In connection with attaining the correct center of gravity (CG), there is an addendum in the manual that states that loading stores (the fuel tanks and/or missiles) will cause the CG to move slightly aft. To counter this, pilots should add their desired stores, check the CG, and then make any appropriate adjustments by repositioning the battery in the fuselage. The battery tray is lightweight wood stock. Pilots should mark the wood with a pen for the correct CG location when using different size batteries and also mark any CG differences resulting from stores options.

Add a receiver, secure a six-cell 4,000 to 5,200 mAh battery (there is plenty of room) in place with the supplied hook-and-loop strap, snap the spring-loaded, latch-equipped canopy in place, and this A-4 is ready to fly.

 

Flying
With setups and rates settings replicated according to the manual, high rates were selected for everything except the elevator. Thirty percent exponential was programmed all the way around. When performing the maiden flight on a new EDF, underwing ordnance can often improve visual orientation and even improve stability. With that thought in mind, the AGM-12 Bullpup missiles were loaded to the outer pylons.

A freshly charged 35C Admiral 6S 4,000 mAh battery was loaded all the way forward in the fuselage and the CG was verified. Pre-maiden flight thoughts that jet pilots might find themselves musing about include whether the nose-high posture of the A-4 will enable premature rotation during takeoffs and whether the relatively small delta wing, equipped with large outboard ailerons, coupled with an airframe that appears to have a higher CG, will create a model that is twitchy on the ground and dynamically unstable aloft.

The runway at the local club is constructed of a typical geotextile material and is relatively smooth. Slowly advancing the throttle spun the 12-blade Freewing impeller to life and created an incredible-sounding metallic whine and whoosh. The A-4 tracked straight and true down the runway, and with a little back elevator applied, transitioned into a clean rotation with a positive rate of climb.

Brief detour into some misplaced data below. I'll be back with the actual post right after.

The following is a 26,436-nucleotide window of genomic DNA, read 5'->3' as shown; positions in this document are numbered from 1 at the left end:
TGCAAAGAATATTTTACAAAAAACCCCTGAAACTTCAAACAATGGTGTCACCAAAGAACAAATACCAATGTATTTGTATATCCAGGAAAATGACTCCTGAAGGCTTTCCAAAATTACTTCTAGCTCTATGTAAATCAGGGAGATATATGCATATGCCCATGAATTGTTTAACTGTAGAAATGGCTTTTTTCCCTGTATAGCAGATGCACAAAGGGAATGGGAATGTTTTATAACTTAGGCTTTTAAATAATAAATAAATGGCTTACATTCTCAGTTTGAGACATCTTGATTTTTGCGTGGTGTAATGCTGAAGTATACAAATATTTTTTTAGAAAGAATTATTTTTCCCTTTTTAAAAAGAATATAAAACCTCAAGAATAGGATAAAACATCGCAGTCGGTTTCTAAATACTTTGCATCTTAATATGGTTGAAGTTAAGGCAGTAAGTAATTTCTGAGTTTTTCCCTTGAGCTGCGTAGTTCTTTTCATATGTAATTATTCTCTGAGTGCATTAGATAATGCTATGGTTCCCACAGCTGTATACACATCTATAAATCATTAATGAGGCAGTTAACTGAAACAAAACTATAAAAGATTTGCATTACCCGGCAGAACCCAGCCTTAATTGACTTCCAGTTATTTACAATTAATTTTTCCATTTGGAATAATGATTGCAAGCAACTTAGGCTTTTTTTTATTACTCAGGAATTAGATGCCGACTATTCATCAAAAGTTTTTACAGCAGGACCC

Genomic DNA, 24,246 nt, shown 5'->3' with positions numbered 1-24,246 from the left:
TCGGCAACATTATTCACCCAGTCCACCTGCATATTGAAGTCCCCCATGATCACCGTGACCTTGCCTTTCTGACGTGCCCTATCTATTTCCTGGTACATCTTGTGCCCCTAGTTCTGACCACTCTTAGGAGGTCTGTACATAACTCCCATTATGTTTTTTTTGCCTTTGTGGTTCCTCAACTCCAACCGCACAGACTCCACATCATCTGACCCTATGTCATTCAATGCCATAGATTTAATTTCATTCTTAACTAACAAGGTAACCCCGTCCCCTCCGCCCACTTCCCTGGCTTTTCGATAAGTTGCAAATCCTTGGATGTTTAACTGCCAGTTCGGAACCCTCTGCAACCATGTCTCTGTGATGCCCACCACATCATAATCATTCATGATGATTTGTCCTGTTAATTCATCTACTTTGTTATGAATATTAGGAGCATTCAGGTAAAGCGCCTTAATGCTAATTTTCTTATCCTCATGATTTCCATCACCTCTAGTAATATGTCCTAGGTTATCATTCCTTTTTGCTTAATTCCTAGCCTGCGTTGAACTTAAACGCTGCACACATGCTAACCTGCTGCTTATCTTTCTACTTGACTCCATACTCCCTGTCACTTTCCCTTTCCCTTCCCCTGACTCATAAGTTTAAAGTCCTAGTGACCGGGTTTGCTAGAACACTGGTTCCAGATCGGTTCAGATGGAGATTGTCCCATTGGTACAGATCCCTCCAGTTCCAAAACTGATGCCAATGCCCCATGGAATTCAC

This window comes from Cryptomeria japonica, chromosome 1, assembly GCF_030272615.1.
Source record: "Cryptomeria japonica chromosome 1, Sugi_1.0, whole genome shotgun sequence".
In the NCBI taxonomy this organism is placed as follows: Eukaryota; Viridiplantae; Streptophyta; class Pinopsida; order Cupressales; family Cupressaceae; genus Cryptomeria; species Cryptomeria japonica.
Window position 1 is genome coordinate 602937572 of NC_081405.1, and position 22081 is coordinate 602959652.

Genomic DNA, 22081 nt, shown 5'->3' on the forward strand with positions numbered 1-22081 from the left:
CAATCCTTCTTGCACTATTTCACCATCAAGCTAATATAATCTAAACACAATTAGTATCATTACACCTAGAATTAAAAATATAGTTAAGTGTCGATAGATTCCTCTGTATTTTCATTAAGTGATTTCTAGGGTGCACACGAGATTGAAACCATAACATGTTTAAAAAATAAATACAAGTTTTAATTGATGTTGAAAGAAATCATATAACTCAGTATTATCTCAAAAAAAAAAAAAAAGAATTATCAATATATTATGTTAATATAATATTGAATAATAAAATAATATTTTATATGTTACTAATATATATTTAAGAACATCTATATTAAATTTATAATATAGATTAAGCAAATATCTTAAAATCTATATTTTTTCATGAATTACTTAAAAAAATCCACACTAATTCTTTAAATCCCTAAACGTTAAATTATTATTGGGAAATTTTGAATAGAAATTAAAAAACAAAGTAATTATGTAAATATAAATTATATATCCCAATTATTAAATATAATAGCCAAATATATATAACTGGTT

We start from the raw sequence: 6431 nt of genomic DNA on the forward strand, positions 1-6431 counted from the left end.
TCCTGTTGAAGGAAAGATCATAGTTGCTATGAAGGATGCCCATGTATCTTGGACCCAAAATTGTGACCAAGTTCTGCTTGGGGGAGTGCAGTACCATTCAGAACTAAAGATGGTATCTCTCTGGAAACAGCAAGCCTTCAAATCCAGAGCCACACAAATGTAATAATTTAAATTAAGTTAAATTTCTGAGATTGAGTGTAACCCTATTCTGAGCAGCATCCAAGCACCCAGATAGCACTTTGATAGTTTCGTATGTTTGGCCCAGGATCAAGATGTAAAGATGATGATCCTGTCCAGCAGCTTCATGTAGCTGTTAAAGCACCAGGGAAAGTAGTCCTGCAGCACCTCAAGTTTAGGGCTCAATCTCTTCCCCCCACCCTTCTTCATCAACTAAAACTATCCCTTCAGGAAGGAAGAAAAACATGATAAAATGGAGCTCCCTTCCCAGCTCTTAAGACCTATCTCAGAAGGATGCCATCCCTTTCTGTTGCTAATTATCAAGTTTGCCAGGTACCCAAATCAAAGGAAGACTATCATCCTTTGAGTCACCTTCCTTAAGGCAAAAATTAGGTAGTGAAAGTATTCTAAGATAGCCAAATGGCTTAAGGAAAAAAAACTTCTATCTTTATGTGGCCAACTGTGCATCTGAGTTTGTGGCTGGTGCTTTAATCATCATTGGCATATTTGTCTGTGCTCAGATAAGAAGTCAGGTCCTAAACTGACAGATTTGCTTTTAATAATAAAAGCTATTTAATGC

The A-4 showed no sign of springing into the air on its own because of its nose-high stance. Many of the Freewing EDF jets are excellent at storing energy in the form of airspeed and do not necessarily depend on an excess of raw thrust.

At medium altitude, aerobatic maneuvers can be initiated at half throttle. Half Cuban 8s and full Cuban 8s, when performed in this manner, allow the model to zoom over the top without a hint of stall or elevator mush from an excessive loss of airspeed. Inverted flight requires little corrective elevator input. The A-4 feels as though it is on rails when performing full-flap, low-altitude passes on the deck. Aileron rolls at a mere half deflection of the right stick will cause this A-4 to perform some incredibly crisp, amazingly axial, and almost blindingly fast rolls.

The 80mm fan sounds smooth right out of the box, with no audible undulations, lack of power, or indications of imbalance at any throttle setting. Elevator response is precise, with the 17-gram metal gear servo capably doing its job.

Pilots will want to play it safe and start the transition into the landing pattern at approximately 31/2 minutes into the flight. Best practices for landing include dropping the gear and a first notch of flaps when on the downwind leg. A wide, gradual descent and decrease of power/altitude during the downwind leg and on through to base and final works best. Keep the turns shallow, with a little rudder added. The outline of this Vietnam War-era jet coming down the pipe with a steady rate of descent and constant angle of attack is amazing.

Decrease the power and the A-4 will touch down smoothly with plenty of runway left. Pilots need not feel concern that the scale split flaps are all drag and no lift. Freewing got the wing area and camber right and the result is a jet that is predictable and even slightly floaty on final approach. A 31/2-minute flight saw the 4,000 mAh six-cell LiPo battery with roughly 30% capacity left.

 

Conclusion
The 80mm Freewing A-4E/F Skyhawk, the latest Vietnam-era EDF in the Freewing lineup, is what many EDF enthusiasts have been waiting for. It has a big 90mm feel to it and an imposing presence in the air and on the ground. This A-4’s shortcomings are difficult to find. Although the main gear is large enough for operations from unimproved fields, the length of the nose gear and smaller wheel size could make grass operations slightly difficult.

The included military waterslide graphics look great, but pilots might wish to apply a coat or two of water-based polyurethane clear coating to help keep them firmly in place. And the large size of this 80mm airframe fairly begs for additional nomenclature markings!

 

Scalelike details include a tailhook, removable gun barrels, and a removable refueling probe. Pilots can choose to fly the A-4 with the magnetically retained avionics hump in place, effectively and instantly transforming the Skyhawk between an E and F variant.